“We spent the first few years building tech partnerships and getting to know the tribes, the governments and the NGOs. One of our first alerts was responsible for allowing two dozen indigenous rangers to get to the scene, seize trucks and send loggers away. These people [the rangers] have more impact on climate change than engineers. They don’t need to know all about the technology – just that it works and the faster they get there, the safer it will be for all concerned.

“We are currently covering around 2,500 sq km of rainforest in 10 countries. We intend to scale this to another 4,000 sq km in 20 countries, but we can make use of the AI for so much more. In five years’ time, we hope to use old phones to protect 25,000km of forest.”

White estimated that one device in a tree can help protect three sq km of rainforest. “That equals taking 3,000 cars off the road and 15,000 tons of CO2.

“Climate change is something we just cannot wait around to solve. The challenge we have is finding data scientists and resources. There are people that love solving these problems and we want to be available to them, but finding them is hard.”

In terms of AI and data science, there is a lot that can be done with Rainforest Connection’s platform.

“Imagine if we had hundreds of years of biology in audio recordings and very soon, with the help of data scientists, pick up all the species in a recording and make it available to people to do biological studies. Imagine if you could make ecology into a big-data problem – like how the sounds of birds change if a jaguar walks through.”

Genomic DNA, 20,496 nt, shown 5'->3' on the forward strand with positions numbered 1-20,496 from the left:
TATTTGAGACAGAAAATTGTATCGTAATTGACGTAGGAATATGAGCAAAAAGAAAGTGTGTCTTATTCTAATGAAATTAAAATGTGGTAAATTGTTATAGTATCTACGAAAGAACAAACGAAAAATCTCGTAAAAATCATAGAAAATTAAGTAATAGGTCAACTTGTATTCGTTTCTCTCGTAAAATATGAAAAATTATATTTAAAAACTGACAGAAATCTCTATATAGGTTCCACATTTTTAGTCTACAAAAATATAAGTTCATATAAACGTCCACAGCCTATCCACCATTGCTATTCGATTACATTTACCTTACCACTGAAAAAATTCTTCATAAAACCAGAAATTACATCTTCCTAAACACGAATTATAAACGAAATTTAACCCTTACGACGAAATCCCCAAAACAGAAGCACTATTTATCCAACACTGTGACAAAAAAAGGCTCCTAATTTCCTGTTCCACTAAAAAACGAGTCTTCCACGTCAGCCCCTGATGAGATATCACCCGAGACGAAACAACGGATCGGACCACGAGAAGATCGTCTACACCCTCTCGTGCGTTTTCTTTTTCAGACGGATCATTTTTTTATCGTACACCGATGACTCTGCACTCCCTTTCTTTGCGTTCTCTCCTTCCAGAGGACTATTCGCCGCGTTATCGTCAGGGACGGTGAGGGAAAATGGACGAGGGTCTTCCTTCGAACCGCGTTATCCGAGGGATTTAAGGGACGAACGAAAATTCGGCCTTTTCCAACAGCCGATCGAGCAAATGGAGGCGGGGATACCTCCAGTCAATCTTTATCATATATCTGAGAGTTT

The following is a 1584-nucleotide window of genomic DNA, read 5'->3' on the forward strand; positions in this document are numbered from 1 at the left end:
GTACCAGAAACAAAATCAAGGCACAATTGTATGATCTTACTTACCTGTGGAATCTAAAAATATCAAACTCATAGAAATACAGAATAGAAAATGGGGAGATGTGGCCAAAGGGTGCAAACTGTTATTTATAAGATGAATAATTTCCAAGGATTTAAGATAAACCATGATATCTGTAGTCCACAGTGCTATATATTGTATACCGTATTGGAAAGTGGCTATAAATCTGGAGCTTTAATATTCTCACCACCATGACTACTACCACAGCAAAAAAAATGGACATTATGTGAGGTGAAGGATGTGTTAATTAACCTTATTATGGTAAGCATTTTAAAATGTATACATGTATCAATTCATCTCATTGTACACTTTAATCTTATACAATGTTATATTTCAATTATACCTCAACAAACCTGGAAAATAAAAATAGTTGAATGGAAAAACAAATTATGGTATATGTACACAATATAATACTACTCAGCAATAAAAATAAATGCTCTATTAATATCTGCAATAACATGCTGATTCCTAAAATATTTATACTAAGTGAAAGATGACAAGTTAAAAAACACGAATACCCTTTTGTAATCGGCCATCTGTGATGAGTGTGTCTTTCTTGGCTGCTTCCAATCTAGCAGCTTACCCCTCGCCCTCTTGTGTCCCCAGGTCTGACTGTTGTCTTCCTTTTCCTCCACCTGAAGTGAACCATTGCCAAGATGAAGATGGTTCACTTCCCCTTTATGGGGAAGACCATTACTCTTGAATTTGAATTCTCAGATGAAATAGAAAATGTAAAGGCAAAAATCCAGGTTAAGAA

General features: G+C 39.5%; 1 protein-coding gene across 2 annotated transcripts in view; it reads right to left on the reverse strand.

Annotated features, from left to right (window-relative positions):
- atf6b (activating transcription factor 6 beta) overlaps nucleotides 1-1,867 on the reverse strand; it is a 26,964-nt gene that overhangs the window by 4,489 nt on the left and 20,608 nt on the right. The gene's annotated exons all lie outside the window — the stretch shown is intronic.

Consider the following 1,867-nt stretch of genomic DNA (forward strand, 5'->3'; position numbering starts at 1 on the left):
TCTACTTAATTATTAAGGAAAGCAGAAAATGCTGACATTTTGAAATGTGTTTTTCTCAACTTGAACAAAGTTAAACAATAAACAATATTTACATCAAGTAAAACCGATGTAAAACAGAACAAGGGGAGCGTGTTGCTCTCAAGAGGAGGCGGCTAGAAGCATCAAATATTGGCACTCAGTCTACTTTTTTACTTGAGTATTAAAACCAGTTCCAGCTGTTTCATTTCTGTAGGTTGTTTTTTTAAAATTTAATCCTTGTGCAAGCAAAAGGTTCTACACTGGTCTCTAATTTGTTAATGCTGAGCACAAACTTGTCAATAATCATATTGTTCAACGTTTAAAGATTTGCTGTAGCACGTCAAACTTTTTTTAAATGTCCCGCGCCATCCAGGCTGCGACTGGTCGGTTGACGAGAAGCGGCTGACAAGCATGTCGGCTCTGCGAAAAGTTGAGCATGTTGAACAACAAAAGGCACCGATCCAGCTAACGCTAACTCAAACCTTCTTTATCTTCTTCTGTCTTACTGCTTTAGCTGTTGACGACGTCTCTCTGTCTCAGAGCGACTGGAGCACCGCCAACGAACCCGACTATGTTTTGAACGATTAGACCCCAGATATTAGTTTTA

Rainforest Connection has already created a streaming app for people to listen to the sounds of rainforests. However, the project has not been without its share of problems. “A rainforest can be an oppressive place for electronics.”

He continued: “Our technology works hard 24/7 and some of the boxes have lasted more than two years and the solar panels keep them going.” Despite the struggle, White said old phones are proving durable enough to survive even cold winters in Siberia. He added: “Funnily enough, we have had no instances of orangutans tearing the boxes apart but insects will find a way to eat into anything.”

While the big-data problems are tantalising, from a machine-learning sense, making the network scalable and useful for rangers to react is a bonus in itself.

“We have done a lot of work in South Africa and Cameroon and, as more and more old phones become available, the costs are getting cheaper and cheaper. We want to expand this across the whole world and the more people who can help us on the data science and software side, the more scalable it becomes.”

Originally, White and his team were using Arduino boards before they cottoned on to repurposing old mobile phones that still contain a wealth of technology. “We came to a point where it was obvious that the future of data analytics was going to be based on machine learning and we had to get on that bandwagon.

“There are other people working on other effective ways to save the rainforest and we are just one them,” White concluded.

John Kennedy is a journalist who served as editor of Silicon Republic for 17 years